A strong Tropical Storm Karl made landfall on Mexico's Yucatan Peninsula on Wednesday, hitting a sparsely populated stretch of Caribbean coast, while two Category 4 hurricanes roared further out in the Atlantic.
Karl made landfall about 30 miles (50 kilometers) up the coast from the Quintana Roo state capital of Chetumal, with winds of about 65 mph (100 kph), according to the U.S. National Hurricane Center in Miami.
The storm hit about midway between the cruise ship port of Majahual and the coastal town of Xcalak.
Violeta Pineda, who has operated thatch-roof bungalows known as the Hotel Kabah Na for 13 years, said waves were rolling about 25 yards (meters) onto the beach and eating away at a stretch of road that runs along the coast.
"There is a lot of wind," said Pineda, whose hotel is about 5 miles (8 kilometers) south of Majahual.
Electricity went out briefly around Majahual. But the town took an almost-direct hit from Category 5 Hurricane Dean in 2007 — the third most powerful Atlantic hurricane ever to hit land — and "this is nothing in comparison," said Pineda.
Karl's center passed close to the state capital, where there were reports of heavy rain and wind, downed trees and power outages.
The storm then moved inland over tiny rural hamlets and its winds declined to about 55 mph (90 kph).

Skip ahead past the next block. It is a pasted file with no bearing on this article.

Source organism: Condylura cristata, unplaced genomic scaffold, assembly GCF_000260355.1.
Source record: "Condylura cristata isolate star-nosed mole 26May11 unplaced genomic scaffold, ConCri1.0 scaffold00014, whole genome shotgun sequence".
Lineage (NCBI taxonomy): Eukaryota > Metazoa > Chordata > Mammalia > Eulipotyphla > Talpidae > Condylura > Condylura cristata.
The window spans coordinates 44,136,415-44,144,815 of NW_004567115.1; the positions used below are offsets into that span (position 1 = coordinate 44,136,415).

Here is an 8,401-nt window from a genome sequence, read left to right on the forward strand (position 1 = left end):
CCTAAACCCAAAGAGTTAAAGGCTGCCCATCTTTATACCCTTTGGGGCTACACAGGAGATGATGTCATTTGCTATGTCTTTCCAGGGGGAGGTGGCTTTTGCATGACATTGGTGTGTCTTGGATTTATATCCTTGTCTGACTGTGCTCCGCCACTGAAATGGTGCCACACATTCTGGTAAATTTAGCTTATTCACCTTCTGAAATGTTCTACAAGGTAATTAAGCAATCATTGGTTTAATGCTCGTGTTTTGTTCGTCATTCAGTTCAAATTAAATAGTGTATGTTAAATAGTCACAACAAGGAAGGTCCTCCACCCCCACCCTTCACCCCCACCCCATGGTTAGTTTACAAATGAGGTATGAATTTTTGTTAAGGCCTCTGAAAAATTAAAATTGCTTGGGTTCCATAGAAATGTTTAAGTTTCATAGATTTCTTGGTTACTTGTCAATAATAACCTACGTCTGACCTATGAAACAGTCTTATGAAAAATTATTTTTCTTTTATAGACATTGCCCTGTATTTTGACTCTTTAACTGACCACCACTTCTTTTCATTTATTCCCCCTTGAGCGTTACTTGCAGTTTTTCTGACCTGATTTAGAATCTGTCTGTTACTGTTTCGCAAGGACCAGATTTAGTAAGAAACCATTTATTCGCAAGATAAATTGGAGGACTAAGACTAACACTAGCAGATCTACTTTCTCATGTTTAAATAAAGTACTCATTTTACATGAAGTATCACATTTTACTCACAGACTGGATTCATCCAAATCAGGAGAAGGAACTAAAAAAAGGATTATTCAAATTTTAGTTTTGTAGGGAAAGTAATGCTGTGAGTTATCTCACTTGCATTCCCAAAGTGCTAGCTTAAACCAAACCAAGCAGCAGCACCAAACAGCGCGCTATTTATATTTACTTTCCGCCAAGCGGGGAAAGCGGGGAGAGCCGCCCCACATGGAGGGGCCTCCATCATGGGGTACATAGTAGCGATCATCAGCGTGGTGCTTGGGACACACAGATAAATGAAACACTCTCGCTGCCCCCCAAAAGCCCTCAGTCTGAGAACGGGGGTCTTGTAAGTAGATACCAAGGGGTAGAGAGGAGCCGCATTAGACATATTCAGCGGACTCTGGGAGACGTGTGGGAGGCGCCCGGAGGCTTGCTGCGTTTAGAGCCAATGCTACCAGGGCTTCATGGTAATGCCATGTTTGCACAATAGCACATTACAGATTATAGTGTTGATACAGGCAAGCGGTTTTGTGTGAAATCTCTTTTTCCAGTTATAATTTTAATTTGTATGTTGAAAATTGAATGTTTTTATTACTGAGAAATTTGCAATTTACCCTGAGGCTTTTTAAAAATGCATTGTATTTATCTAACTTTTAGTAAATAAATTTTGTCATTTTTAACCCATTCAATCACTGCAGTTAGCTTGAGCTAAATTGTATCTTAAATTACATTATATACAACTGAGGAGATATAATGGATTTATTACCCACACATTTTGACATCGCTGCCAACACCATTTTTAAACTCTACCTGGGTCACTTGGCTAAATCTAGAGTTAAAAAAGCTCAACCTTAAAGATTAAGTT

Assistant state Public Safety Secretary Didier Vazquez said security forces had taken some people from coastal towns to shelters, while others preferred to ride out the storm in their homes.
Karl was expected to quickly weaken into a tropical depression as it slogs across the flat peninsula before heading back out over the Gulf of Mexico. Once in the Gulf, it is expected to strengthen into a hurricane by the end of the week and threaten the central Mexican coast.
Authorities on the Yucatan warned of heavy rains but said they saw no need yet for evacuations. The storm threw doubt over the area's celebration of Mexico's bicentennial anniversary of independence from Spain, although there was no immediate decision to cancel festivities.
But Mexico issued a tropical storm watch for the west coast of the Yucatan peninsula — where the storm is expected to re-enter the Gulf — from Ciudad del Carmen north to Celestun.
Meanwhile, on the other side of the Atlantic, Hurricane Julia rapidly intensified into a powerful Category 4 storm early Wednesday, and still far from land, Hurricane Igor's top winds weakened slightly. Neither posed any immediate threat to land, though forecasters said Igor could hit Bermuda on Sunday.
Julia had maximum sustained winds of near 135 mph (215 kph). Also far from land over the Atlantic, Hurricane Igor's top winds weakened to 135 mph (215 kph).
Associated Press Writer Mark Stevenson contributed to this report